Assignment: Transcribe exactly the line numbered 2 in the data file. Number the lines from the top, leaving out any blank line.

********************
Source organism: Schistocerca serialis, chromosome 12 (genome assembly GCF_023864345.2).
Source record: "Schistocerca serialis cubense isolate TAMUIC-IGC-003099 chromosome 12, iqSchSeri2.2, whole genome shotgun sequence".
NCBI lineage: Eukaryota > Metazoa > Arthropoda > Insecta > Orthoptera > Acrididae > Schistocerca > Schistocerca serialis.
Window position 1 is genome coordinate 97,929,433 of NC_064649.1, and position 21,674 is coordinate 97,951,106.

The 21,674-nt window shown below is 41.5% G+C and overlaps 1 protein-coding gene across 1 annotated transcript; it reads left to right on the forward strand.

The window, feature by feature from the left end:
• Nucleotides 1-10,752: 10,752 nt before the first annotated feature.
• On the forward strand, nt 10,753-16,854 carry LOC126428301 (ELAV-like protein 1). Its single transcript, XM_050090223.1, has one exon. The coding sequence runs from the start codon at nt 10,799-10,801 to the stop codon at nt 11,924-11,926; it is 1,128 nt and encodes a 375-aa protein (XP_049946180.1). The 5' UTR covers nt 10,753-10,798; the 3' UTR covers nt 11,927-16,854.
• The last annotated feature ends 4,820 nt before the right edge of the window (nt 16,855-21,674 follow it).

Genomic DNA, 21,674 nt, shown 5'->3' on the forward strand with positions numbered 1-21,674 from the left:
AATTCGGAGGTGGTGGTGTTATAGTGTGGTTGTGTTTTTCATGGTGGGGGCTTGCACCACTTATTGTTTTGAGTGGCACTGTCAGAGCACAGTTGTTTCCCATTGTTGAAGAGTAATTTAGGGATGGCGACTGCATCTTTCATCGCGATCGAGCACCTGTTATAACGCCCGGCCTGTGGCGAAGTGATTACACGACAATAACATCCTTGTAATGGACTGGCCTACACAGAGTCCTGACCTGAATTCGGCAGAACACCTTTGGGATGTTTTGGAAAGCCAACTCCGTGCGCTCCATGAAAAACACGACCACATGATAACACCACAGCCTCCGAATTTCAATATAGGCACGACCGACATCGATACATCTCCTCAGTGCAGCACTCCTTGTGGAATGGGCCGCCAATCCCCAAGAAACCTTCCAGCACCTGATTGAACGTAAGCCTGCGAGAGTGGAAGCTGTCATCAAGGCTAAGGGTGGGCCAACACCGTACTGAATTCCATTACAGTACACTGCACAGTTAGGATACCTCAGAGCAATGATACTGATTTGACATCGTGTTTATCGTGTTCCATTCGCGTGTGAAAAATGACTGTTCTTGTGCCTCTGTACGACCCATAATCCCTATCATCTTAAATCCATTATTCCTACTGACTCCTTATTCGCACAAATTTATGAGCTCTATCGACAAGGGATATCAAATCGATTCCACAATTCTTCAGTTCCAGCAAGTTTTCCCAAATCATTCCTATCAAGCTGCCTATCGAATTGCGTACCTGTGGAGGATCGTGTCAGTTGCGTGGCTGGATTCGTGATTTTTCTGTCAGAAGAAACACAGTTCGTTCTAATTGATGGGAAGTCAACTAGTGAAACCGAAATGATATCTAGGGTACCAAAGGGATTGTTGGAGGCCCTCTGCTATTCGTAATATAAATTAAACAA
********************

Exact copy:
Source record: "Schistocerca serialis cubense isolate TAMUIC-IGC-003099 chromosome 12, iqSchSeri2.2, whole genome shotgun sequence".